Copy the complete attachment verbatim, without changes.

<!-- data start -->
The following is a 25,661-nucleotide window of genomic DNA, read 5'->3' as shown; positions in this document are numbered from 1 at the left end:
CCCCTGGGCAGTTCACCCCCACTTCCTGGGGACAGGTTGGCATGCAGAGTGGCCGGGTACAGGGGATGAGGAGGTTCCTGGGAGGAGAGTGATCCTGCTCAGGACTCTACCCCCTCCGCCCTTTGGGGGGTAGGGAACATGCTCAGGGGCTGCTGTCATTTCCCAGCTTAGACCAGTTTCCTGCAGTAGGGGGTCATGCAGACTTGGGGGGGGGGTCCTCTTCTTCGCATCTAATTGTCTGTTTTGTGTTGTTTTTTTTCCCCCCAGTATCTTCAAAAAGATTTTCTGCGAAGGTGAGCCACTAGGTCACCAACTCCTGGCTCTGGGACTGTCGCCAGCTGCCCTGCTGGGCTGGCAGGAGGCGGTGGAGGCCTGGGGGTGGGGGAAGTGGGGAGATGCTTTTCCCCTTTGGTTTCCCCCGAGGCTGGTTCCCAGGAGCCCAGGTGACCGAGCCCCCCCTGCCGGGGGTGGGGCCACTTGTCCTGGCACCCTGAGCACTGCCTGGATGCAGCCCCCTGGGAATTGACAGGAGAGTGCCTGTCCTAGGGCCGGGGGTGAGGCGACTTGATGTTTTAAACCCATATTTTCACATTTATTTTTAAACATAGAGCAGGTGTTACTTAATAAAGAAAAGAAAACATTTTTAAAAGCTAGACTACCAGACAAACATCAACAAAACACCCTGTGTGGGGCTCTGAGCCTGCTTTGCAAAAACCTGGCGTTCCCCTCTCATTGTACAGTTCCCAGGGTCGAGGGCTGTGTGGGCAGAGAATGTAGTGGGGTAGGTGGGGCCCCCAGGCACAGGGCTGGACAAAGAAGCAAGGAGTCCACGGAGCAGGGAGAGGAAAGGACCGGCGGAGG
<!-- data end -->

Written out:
The following is a 25,661-nucleotide window of genomic DNA, read 5'->3' as shown; positions in this document are numbered from 1 at the left end:
CCCCTGGGCAGTTCACCCCCACTTCCTGGGGACAGGTTGGCATGCAGAGTGGCCGGGTACAGGGGATGAGGAGGTTCCTGGGAGGAGAGTGATCCTGCTCAGGACTCTACCCCCTCCGCCCTTTGGGGGGTAGGGAACATGCTCAGGGGCTGCTGTCATTTCCCAGCTTAGACCAGTTTCCTGCAGTAGGGGGTCATGCAGACTTGGGGGGGGGGTCCTCTTCTTCGCATCTAATTGTCTGTTTTGTGTTGTTTTTTTTCCCCCCAGTATCTTCAAAAAGATTTTCTGCGAAGGTGAGCCACTAGGTCACCAACTCCTGGCTCTGGGACTGTCGCCAGCTGCCCTGCTGGGCTGGCAGGAGGCGGTGGAGGCCTGGGGGTGGGGGAAGTGGGGAGATGCTTTTCCCCTTTGGTTTCCCCCGAGGCTGGTTCCCAGGAGCCCAGGTGACCGAGCCCCCCCTGCCGGGGGTGGGGCCACTTGTCCTGGCACCCTGAGCACTGCCTGGATGCAGCCCCCTGGGAATTGACAGGAGAGTGCCTGTCCTAGGGCCGGGGGTGAGGCGACTTGATGTTTTAAACCCATATTTTCACATTTATTTTTAAACATAGAGCAGGTGTTACTTAATAAAGAAAAGAAAACATTTTTAAAAGCTAGACTACCAGACAAACATCAACAAAACACCCTGTGTGGGGCTCTGAGCCTGCTTTGCAAAAACCTGGCGTTCCCCTCTCATTGTACAGTTCCCAGGGTCGAGGGCTGTGTGGGCAGAGAATGTAGTGGGGTAGGTGGGGCCCCCAGGCACAGGGCTGGACAAAGAAGCAAGGAGTCCACGGAGCAGGGAGAGGAAAGGACCGGCGGAGG